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Student Threat Considerations
School officials across the state are facing the unenviable task of determining when a student may constitute a threat to themselves or others and then taking the appropriate next steps. Contrary to popular belief, removing the student that potentially constitutes a threat from school is not always the answer, nor is it always legal. When facing a student threat, consider the following guidance.
Depending on the threat, consider whether to contact law enforcement or the need for a lock-down or school closure. Student and staff safety should be the top priority. Once safety is secured, determine if communicating the disruption to parents is advisable.
May I search?
If you believe there may be a weapon in school, you first should consider whether it is safe to search. If it is safe, then determine if you have consent to search the item or area that you intend to search (e.g., backpack, jacket, or car). If you have consent, then you or another school official may conduct the search.
If you do not have consent, then you must have individualized suspicion that: (1) the student engaged in misconduct or that the student poses imminent risk of harm to the student or others and (2) the search will reveal relevant contraband or evidence of the misconduct or safety risk. As always, the search must be reasonable at inception and in scope.
Remember, school officials may always search lockers, even without individualized suspicion, if a locker search policy is included in the student handbook.
Is Discipline Appropriate?
Not all threats warrant student discipline or removal. Discipline may be appropriate when the student’s actions violate the student code of conduct, board policy, or law. Writings, drawings, and counseling disclosures may be cause for concern but may not be cause for discipline in every situation.
Consider whether the student’s actions constitute a “true threat.” In other words, was there a serious expression of intent to commit unlawful violence against a specific target? If so, then discipline is likely warranted, subject to procedural safeguards. School officials may also discipline students if their actions create a substantial disruption or school officials can reasonably forecast a substantial disruption. Remember speech (including social media posts) that does not constitute a true threat or create a substantial disruption is protected by the First Amendment and cannot result in discipline.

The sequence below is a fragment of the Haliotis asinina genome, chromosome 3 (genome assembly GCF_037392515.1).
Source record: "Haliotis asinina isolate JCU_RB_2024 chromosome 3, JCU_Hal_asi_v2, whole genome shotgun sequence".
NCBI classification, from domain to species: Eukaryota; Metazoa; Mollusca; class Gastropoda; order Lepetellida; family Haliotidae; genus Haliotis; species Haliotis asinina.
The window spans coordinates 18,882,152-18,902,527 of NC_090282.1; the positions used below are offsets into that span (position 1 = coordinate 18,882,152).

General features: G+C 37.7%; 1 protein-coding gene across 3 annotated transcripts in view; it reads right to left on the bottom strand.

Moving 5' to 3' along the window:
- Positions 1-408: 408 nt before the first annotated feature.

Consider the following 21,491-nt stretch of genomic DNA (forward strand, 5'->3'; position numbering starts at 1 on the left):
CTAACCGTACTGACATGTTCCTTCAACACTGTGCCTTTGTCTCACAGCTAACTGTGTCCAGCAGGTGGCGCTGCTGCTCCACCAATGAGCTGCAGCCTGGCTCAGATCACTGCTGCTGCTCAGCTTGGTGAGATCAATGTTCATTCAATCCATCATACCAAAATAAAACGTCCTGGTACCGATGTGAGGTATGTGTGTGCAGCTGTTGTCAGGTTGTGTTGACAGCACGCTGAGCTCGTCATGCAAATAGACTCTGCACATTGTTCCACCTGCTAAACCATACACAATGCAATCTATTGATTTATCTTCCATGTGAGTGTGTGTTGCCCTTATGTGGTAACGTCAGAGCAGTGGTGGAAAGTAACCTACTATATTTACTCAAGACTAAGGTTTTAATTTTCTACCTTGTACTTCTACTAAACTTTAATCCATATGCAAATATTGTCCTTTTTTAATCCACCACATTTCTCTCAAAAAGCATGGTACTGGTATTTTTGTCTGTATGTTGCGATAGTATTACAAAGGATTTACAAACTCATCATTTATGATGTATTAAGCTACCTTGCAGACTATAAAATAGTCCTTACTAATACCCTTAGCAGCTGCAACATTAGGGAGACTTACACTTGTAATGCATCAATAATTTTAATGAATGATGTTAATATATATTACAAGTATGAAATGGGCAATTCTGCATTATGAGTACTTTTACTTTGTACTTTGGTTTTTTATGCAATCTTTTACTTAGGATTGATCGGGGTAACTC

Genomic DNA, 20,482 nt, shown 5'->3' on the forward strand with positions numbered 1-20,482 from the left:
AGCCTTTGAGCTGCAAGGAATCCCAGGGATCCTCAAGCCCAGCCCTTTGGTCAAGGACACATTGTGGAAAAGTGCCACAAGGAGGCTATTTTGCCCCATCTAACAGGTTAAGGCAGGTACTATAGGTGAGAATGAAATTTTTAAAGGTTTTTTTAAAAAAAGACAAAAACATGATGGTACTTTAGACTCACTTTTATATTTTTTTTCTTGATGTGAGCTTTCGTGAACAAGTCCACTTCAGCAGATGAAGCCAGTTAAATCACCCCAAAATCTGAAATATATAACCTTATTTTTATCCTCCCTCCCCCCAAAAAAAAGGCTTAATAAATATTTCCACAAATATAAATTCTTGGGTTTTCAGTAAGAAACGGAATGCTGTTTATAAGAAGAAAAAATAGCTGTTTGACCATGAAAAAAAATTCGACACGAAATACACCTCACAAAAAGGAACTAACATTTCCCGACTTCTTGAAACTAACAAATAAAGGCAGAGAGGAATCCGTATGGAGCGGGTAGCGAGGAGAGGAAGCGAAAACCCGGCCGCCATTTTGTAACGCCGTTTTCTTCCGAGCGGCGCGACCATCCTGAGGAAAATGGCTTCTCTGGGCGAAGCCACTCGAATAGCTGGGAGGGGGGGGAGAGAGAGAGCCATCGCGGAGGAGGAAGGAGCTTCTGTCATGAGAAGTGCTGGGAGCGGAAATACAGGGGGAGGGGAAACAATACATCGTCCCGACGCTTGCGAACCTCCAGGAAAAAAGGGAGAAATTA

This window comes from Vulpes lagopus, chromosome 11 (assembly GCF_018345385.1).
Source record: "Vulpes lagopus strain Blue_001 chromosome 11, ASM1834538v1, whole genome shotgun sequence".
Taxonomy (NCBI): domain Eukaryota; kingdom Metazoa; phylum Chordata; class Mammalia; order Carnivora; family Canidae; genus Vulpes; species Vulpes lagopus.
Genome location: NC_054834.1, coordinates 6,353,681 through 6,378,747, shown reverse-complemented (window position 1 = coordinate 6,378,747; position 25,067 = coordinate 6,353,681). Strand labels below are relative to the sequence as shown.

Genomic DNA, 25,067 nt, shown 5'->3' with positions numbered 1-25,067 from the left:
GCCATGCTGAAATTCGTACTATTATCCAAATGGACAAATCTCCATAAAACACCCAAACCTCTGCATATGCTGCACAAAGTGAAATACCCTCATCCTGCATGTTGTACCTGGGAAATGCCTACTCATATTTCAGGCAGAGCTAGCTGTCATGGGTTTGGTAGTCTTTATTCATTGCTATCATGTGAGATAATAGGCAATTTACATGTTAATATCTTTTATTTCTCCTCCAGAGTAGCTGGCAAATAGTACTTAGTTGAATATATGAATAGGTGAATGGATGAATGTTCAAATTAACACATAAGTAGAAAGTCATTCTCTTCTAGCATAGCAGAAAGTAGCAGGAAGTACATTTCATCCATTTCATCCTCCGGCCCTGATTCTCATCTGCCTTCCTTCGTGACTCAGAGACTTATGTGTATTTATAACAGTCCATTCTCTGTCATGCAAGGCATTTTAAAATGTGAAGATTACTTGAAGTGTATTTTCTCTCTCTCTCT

If discipline is warranted, ensure that adequate due process is provided, including complying with the IDEA and Section 504 for students with disabilities.
If a student cannot be removed for disciplinary reasons, consider whether a non-disciplinary removal may be necessary and lawful. Unless discipline is appropriate or there is an imminent threat of harm to others, unilateral removals are typically not authorized. Instead, consider creating a safety plan or removing the student with parental agreement. Days of removal should not be counted as suspensions, but they will count toward days of removal for special education students.
School officials can implement a safety plan for students who remain in school or return after a disciplinary removal. The school generally does not need parental consent to create and implement a safety plan. Although there is not a one-size-fits-all approach to safety plans, consider addressing the following:
- when and who will check-in with the student;
- backpack protocol (e.g., no backpacks, clear backpacks, or backpacks left in the office);
- student search (parent or student consent is required if you do not have individualized reasonable suspicion);
- dress code (e.g., no jackets or baggy sweatshirts);
- supervision for the student during unstructured times (e.g., bathroom breaks, passing times, or lunch); and
- other supportive measures.
Although schools across the state are using threat assessments to analyze whether a student is considered a threat, school officials should tread carefully before referring a student for a threat assessment.
Before a referral, school officials should consider who will conduct the threat assessment, whether that individual is appropriately trained, and whether the assessment is likely to yield accurate results. School officials also should consider whether parental consent is required before a threat assessment is conducted, as the assessment may implicate the Protection of Pupil Rights Amendment (PPRA). The PPRA requires parental notice and consent if the school is inquiring about, among other things, mental or psychological problems of a student or family; illegal, anti-social, or incriminating behaviors; critical appraisals of close family members; or religious practices or beliefs. Given that a threat assessment may delve into these issues, parental consent or notice and the right to opt out may be required to prevent an inadvertent PPRA violation.
To assist clients with assessing student threats, Thrun Law Firm is offering a student threat webinar on Wednesday, January 11, 2023, from 12:00-3:00 p.m. To register for the webinar, please complete and return the registration form attached to this newsletter. Each attendee will receive an email with a link to the event in advance of the webinar.